Review: Marley & Me
|Starring||Owen Wilson, Jennifer Aniston, Alan Arkin, Eric Dane, Kathleen Turner|
|Release||25 DEC (US) 11 MAR (UK) Certificate PG|
Based on the book of the same name - more a collection of newspaper columns, actually - Marley & Me follows writer John Grogan (Wilson) as he starts a family with wife Jennifer (Aniston) and their faithful labrador. They live. They love. They learn. They share scenes reminiscent of Andrex adverts. Then, after a short while, dark clouds begin to gather and any sunshine is quickly wrung from the concept in a cynical attempt to make you feel. It doesn't gently pull on the heart-strings so much as yank on them like some insane biological tug-of-war.
It's a rather obvious spoiler but a spoiler all the same, so look away now if you don't want to spoil the movie's ending - feel free to leave the cinema after an hour and skip all the way home, ruffling the heads of nearby dogs as you go. But in this movie, the dog dies. The happy-go-lucky, slobbering, joyful dog - symbolic of everything that is right with the world - fucking dies. And it's not a quick death either, under the wheel of a bus or at the hands of an evil geneticist. It's a slow, natural death, one that feels like it lasts half the film. Worse, it works - only a man of stone could remain emotionless witnessing this cute doggie (actually 22 different doggies) barking its last. You'll sob but feel cheated out of every tear.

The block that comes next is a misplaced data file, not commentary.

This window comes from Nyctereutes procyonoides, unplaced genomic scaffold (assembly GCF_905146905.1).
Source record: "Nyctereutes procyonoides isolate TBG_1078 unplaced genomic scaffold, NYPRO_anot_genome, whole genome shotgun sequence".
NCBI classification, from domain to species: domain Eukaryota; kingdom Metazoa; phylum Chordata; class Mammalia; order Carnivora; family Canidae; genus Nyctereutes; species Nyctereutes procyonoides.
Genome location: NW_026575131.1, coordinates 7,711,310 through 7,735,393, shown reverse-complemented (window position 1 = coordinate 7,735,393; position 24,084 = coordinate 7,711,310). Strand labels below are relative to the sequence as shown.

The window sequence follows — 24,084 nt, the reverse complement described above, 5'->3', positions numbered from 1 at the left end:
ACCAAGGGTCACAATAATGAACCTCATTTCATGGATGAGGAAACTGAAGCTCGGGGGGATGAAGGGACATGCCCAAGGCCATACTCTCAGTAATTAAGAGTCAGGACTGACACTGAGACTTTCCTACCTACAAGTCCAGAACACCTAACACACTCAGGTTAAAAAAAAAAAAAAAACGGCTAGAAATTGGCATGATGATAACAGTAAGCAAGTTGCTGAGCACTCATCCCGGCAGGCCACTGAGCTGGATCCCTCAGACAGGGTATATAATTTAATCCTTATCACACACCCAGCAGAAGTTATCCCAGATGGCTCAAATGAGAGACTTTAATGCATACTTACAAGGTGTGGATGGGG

It's a hoary old cliché to remark that Animal X out-acted its human counterparts, but here it's a genuine concern - you'll often forget Wilson and Aniston are even present. Listen carefully, and you'll hear the movie slowly creeping up to the moment of Marley's death - everything beforehand is just filler. When the dog dies, so does the movie: it literally ends about a minute later. But what of John and Jen? Who cares: THEY JUST BURIED THEIR FUCKING DOG, MAN. You'll spend two hours sitting in on the charmed lives of two bland puppets, but when all is said and done, they play second fiddle to a bunch of puppies.
The story is best served when Aniston is cut out of the picture, focusing on Wilson and his mutt (there's almost as much chemistry here as there is between him and Ben Stiller) - when it's one man and his dog, Marley & Me is actually an effective, if cornball, buddy movie. Alas, with Aniston's nagging wife added to the equation, the formula is botched: you can't romanticise an animal to this extent and still expect us to care about the people. It doesn't help that the passage of time is hardly felt - despite a plot that spans over ten years, no characters visibly age (other than Marley, natch). Even Alan Arkin's sarcastic boss gains no new liver spots.
Marley & Me is a film with much to recommend - to the right audience. Unfortunately, that audience is comprised of people who love dogs, hate humans and enjoy putting themselves through the wringer in the name of entertainment: hardly sounds like a fun night out at the movies, does it? Save some time; stay at home and think of your dead pets instead.